“The communication blackout casts us into a state of darkness, exacerbating the chaos and confusion,” he said.

Frankly Speaking: Why ICC prosecution in Gaza was justified

Frankly Speaking: Why ICC prosecution in Gaza was justified
Updated 9 sec ago

Frankly Speaking: Why ICC prosecution in Gaza was justified

Frankly Speaking: Why ICC prosecution in Gaza was justified
  • Regional director for Near and Middle East of the International Committee of the Red Cross says the law of armed conflict makes sense if its violators are prosecuted
  • Fabrizio Carboni discusses ICC prosecutor’s application for arrest warrant against Israeli’s Netanyahu and Gallant, ICRC efforts to resolve other regional conflicts

DUBAI: On May 20, the International Criminal Court prosecutor Karim Khan applied to the court for arrest warrants to be issued against senior Hamas commanders and for Israel’s Prime Minister Benjamin Netanyahu and Defense Minister Yoav Gallant for war crimes and crimes against humanity.

The International Committee of the Red Cross, one of whose key functions is to call on all parties in a conflict to uphold international humanitarian law, is in favor of prosecutions in cases where individuals have violated the laws of armed conflict.

Fabrizio Carboni, the ICRC’s regional director for Near and Middle East, made the above point clear during an appearance on “Frankly Speaking,” the Arab News current affairs program.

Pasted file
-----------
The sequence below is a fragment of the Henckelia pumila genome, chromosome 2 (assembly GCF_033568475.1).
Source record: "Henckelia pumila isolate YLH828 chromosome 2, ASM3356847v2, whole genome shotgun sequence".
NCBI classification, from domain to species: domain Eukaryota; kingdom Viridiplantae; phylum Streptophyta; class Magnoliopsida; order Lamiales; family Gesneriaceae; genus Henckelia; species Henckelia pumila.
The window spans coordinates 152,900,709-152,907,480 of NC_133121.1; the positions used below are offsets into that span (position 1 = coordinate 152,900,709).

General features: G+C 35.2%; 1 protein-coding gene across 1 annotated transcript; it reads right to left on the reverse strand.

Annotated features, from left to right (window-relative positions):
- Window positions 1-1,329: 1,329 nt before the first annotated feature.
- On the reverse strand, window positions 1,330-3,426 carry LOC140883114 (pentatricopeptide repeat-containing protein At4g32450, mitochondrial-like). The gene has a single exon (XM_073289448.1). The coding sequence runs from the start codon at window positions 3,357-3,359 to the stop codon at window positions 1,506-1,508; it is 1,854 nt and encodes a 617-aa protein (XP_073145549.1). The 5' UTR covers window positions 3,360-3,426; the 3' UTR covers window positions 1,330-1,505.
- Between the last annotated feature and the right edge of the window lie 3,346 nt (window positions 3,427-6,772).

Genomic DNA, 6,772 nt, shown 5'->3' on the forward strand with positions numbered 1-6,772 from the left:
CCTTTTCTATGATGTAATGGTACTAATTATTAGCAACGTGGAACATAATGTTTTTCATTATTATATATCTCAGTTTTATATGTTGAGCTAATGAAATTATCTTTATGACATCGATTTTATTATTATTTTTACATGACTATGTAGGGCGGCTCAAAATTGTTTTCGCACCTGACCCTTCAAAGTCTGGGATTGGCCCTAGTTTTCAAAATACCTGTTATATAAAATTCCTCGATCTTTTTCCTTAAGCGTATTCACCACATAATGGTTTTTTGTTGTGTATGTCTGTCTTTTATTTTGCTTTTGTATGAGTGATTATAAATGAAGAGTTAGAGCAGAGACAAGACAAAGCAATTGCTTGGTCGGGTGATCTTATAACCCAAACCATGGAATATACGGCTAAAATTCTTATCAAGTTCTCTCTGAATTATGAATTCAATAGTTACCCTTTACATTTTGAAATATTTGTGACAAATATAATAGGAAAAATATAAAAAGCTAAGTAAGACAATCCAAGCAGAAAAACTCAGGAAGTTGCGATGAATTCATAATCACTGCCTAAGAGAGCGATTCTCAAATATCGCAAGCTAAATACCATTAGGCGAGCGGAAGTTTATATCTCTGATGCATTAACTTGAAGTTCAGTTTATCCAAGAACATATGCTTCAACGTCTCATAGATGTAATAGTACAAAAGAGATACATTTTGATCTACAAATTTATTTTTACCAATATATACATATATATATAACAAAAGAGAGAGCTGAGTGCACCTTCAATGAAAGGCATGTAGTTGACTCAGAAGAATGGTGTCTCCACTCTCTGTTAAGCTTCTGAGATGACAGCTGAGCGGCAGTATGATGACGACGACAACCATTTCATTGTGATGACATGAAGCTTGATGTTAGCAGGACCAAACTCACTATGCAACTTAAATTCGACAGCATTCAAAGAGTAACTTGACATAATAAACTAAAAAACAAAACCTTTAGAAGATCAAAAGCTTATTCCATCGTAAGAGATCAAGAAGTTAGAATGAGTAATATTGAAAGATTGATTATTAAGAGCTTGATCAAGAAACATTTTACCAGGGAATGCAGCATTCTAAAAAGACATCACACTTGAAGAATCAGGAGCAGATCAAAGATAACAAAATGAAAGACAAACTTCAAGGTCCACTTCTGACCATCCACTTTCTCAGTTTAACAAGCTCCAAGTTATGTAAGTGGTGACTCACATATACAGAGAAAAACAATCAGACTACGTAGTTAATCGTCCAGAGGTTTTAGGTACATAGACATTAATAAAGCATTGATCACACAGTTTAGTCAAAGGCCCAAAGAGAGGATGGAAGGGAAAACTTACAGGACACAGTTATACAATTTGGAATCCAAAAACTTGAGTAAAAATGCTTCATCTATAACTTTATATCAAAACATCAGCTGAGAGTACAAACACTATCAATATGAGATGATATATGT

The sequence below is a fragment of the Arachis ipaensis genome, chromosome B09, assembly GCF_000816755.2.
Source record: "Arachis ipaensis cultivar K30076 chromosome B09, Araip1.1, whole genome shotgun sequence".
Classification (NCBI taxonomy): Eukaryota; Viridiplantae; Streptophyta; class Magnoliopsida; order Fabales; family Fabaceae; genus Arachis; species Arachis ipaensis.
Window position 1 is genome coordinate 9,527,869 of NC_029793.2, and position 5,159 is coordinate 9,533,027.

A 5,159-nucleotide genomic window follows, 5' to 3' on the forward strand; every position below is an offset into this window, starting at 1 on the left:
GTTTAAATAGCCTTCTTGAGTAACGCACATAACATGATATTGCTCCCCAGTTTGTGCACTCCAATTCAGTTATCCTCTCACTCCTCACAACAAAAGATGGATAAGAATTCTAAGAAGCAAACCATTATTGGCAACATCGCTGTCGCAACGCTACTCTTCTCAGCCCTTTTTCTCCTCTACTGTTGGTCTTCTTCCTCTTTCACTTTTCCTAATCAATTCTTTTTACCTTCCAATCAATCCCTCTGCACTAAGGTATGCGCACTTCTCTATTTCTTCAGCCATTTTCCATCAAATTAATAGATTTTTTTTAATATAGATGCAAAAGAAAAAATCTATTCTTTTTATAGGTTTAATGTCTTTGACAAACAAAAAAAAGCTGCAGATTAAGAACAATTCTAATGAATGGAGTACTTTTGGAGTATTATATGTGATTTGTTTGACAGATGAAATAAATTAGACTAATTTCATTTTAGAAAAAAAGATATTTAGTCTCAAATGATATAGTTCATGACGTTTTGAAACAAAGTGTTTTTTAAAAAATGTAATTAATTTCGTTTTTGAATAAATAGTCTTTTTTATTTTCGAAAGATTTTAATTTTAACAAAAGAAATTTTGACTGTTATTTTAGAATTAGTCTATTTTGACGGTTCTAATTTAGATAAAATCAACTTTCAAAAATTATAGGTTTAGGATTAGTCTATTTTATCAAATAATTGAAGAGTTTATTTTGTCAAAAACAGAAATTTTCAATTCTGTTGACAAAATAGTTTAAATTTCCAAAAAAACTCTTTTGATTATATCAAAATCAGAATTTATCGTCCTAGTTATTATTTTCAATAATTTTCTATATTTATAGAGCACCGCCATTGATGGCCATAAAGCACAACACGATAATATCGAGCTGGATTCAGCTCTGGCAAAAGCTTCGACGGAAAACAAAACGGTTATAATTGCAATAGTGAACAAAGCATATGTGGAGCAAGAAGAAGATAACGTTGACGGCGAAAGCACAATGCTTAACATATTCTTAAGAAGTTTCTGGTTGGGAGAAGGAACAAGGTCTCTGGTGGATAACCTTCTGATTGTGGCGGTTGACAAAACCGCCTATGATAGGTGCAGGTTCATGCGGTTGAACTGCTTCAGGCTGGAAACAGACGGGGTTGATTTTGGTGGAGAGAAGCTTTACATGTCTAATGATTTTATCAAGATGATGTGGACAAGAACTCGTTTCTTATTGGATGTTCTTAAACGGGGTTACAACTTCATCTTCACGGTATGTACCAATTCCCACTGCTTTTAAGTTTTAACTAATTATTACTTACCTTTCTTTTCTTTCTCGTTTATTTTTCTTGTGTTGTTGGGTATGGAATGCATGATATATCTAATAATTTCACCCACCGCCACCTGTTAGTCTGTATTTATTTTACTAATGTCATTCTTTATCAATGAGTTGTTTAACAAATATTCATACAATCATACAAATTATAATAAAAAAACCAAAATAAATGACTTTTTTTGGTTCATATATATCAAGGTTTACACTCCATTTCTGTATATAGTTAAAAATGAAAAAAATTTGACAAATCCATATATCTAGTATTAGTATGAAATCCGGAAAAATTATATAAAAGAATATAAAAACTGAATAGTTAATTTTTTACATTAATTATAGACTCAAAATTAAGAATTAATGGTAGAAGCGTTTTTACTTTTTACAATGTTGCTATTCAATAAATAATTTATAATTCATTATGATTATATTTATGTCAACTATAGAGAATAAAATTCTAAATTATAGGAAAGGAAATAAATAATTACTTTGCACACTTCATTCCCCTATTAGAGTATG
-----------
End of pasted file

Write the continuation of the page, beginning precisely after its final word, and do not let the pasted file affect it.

Fabrizio Carboni, ICRC regional director for Near and Middle East, spoke to Frankly Speaking host Katie Jensen. (AN photo)

“Usually we don’t comment on judiciary matters, especially if they’re related to a conflict where we have a very strong presence and where our staff is present,” he said.

“As a matter of principle, as the ICRC, obviously we believe that the law of armed conflict makes sense if you prosecute the people who violate it.

“And so we obviously, beyond the conflict in Gaza, beyond any specific case, we support prosecution.”

He added: “We support national prosecution first, and then international one if the national prosecution doesn’t comply. Now in this case of the ICC, our position is not to comment. We observe.”

In the wide-ranging interview, Carboni expressed anger at the trauma being experienced by Palestinian ICRC staff in Gaza, and explained among other things the impact of the Gaza war on other regional conflicts and the ICRC’s ongoing role in resolving them.